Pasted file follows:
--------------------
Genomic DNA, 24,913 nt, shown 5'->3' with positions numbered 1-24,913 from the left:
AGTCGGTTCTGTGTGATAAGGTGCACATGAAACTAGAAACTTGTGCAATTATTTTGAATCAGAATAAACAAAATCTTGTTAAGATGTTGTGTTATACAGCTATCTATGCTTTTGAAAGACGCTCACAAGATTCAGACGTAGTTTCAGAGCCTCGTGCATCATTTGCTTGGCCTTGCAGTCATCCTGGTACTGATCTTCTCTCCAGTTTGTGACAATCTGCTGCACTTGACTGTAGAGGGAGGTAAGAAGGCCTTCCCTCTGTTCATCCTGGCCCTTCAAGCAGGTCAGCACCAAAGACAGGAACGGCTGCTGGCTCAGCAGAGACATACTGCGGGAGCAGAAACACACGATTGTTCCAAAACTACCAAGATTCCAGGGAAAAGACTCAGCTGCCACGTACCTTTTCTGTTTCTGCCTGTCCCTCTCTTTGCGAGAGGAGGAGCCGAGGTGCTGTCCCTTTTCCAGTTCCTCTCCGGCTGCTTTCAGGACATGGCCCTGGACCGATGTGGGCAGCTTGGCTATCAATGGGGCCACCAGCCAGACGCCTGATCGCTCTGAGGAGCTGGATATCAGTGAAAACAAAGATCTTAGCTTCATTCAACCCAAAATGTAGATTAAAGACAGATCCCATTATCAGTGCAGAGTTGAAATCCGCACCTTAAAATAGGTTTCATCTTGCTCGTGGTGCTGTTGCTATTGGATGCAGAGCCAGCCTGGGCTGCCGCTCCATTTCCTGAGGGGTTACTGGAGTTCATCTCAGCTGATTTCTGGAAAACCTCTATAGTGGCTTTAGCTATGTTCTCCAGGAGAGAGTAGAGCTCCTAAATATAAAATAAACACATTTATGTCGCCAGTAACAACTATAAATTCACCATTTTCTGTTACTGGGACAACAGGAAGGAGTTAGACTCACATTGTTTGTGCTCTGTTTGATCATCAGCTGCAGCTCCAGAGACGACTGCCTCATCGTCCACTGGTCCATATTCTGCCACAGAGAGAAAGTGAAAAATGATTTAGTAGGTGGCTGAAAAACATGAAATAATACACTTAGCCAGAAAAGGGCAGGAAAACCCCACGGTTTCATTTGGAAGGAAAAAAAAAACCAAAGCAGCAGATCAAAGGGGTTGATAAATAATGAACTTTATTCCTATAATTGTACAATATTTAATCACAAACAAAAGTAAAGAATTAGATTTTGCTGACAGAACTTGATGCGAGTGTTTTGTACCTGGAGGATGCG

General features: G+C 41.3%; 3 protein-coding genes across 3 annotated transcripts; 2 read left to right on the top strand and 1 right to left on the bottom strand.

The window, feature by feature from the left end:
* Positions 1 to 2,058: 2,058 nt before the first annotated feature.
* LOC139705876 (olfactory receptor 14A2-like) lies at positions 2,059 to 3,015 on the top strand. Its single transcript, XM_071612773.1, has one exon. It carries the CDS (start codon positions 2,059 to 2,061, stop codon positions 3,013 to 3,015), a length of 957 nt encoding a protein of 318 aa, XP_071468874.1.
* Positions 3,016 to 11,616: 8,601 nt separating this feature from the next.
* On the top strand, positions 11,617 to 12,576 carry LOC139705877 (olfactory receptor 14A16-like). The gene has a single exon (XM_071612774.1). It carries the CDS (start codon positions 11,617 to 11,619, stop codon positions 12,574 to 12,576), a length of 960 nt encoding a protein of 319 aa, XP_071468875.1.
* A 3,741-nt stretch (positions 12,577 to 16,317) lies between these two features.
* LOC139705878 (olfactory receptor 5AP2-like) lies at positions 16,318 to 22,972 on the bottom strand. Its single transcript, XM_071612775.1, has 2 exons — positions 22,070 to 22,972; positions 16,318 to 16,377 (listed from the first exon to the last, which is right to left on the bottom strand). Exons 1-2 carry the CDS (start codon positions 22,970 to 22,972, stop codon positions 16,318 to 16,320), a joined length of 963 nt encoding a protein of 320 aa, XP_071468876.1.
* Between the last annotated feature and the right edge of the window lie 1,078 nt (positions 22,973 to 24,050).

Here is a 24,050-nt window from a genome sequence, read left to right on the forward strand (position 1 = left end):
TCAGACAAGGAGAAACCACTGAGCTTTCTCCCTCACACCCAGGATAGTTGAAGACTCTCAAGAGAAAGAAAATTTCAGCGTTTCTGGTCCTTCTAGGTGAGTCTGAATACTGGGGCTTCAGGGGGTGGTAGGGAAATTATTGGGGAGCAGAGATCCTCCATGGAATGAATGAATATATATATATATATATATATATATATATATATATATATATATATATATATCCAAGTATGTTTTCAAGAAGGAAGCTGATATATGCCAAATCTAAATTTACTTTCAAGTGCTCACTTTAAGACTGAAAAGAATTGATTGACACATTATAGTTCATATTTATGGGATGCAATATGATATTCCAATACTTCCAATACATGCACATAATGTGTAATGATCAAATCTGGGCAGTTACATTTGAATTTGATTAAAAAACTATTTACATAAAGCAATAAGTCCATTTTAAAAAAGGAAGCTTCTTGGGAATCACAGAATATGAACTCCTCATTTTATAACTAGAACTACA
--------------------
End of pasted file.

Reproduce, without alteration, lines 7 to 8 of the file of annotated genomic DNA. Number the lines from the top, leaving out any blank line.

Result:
* Positions 3,016 to 11,616: 8,601 nt separating this feature from the next.
* On the top strand, positions 11,617 to 12,576 carry LOC139705877 (olfactory receptor 14A16-like). The gene has a single exon (XM_071612774.1). It carries the CDS (start codon positions 11,617 to 11,619, stop codon positions 12,574 to 12,576), a length of 960 nt encoding a protein of 319 aa, XP_071468875.1.